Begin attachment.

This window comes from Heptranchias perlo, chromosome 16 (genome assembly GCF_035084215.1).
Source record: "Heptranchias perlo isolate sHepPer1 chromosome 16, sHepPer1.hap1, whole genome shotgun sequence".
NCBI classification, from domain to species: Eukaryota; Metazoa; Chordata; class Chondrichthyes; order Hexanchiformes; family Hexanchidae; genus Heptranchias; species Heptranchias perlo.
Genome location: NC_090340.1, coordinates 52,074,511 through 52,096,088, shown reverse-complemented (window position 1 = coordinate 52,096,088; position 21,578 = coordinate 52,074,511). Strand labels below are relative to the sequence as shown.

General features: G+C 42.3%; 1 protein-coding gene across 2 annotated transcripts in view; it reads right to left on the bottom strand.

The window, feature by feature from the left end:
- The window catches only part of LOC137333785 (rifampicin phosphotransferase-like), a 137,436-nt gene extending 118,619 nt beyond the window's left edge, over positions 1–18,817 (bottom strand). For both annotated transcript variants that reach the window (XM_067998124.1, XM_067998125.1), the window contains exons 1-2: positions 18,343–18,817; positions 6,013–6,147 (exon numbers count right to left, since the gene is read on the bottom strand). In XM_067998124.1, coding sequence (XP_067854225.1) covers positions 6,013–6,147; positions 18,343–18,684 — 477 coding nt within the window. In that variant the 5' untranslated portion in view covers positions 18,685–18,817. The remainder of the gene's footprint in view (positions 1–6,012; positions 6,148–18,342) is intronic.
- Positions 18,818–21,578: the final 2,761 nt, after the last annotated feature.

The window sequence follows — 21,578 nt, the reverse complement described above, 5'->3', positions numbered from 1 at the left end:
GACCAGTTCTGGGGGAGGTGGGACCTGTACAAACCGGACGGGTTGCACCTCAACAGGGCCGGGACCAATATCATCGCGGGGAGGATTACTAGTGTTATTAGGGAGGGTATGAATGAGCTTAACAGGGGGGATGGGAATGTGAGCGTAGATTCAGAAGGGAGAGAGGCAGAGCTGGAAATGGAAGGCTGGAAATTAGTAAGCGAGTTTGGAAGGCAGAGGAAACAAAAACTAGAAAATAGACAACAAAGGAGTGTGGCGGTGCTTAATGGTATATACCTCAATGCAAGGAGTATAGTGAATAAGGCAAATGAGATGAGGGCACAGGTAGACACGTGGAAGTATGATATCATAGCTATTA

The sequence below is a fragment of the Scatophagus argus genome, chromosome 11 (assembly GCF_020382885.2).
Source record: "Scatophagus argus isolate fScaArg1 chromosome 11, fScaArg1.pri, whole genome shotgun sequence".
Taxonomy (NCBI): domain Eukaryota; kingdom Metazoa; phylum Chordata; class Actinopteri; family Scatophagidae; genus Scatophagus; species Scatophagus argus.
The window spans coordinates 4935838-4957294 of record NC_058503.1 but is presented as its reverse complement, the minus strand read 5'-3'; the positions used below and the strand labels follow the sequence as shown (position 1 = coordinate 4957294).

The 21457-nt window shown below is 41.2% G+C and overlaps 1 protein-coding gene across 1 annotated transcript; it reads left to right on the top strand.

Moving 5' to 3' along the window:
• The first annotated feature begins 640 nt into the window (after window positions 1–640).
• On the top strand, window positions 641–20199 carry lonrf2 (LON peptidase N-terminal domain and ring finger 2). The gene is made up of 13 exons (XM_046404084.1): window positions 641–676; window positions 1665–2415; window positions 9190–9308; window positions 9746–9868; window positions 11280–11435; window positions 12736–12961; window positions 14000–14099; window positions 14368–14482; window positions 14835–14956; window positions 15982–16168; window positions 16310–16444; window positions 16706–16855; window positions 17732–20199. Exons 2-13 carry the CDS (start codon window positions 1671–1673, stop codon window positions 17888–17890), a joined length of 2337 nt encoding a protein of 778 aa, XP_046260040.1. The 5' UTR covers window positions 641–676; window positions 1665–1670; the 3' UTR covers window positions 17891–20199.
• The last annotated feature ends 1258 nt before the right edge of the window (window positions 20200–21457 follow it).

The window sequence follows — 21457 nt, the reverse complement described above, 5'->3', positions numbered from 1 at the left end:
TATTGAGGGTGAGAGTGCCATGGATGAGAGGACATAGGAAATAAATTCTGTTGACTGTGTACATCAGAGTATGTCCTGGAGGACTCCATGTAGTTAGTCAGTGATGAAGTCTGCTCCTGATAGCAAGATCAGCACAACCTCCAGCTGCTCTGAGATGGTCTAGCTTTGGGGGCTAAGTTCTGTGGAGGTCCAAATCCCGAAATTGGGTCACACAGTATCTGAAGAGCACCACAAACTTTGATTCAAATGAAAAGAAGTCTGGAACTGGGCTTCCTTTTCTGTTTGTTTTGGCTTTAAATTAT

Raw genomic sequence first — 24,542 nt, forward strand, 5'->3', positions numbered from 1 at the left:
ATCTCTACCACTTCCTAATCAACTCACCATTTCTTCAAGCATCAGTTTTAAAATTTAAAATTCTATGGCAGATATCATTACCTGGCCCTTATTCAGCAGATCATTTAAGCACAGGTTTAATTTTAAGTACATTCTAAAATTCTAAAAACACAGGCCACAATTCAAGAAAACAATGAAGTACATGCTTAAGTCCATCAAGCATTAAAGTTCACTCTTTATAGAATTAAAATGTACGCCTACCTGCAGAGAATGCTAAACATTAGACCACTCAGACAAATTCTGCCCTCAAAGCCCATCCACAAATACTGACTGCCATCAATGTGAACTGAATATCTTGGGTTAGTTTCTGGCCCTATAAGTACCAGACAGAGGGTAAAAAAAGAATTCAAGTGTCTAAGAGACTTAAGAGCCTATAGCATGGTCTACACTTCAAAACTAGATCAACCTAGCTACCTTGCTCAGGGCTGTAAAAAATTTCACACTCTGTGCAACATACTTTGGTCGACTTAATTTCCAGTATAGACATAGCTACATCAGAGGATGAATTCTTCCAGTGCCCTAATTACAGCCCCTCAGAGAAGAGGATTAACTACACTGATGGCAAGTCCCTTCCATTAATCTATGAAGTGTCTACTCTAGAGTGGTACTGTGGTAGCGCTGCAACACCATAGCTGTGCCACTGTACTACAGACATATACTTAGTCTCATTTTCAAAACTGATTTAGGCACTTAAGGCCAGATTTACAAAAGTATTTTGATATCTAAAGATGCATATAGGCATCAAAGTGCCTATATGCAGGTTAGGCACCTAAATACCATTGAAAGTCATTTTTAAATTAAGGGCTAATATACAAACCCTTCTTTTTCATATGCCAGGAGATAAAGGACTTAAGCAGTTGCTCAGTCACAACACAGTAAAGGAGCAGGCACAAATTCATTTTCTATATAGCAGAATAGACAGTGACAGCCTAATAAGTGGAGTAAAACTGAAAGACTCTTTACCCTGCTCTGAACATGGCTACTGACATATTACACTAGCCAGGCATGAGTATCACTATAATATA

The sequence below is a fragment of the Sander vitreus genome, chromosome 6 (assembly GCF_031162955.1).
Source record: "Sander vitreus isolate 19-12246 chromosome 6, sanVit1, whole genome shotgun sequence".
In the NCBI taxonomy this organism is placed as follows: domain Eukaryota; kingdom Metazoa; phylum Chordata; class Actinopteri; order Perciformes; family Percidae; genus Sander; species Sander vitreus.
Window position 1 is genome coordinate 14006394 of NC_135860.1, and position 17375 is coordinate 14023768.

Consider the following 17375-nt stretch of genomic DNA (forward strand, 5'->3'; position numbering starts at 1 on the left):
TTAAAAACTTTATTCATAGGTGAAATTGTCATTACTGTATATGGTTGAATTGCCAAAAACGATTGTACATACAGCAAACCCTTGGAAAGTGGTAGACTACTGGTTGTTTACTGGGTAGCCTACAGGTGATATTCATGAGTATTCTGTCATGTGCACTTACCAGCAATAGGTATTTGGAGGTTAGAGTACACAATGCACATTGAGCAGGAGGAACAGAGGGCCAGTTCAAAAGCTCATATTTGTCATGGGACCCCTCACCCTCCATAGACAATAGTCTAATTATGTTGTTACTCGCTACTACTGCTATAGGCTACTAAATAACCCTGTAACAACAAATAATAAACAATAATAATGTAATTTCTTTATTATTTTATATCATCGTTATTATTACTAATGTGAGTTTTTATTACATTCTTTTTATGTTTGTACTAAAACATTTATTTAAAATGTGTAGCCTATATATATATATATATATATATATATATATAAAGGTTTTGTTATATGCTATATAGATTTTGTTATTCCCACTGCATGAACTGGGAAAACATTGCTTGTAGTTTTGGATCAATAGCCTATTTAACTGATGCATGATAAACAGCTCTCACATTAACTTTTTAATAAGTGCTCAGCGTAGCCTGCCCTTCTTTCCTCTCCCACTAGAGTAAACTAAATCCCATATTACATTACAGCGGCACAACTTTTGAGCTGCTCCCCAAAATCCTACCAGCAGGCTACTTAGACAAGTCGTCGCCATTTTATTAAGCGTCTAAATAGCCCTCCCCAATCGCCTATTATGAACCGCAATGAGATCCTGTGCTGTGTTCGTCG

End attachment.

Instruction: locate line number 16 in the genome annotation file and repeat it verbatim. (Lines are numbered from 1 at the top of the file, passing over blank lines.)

Moving 5' to 3' along the window: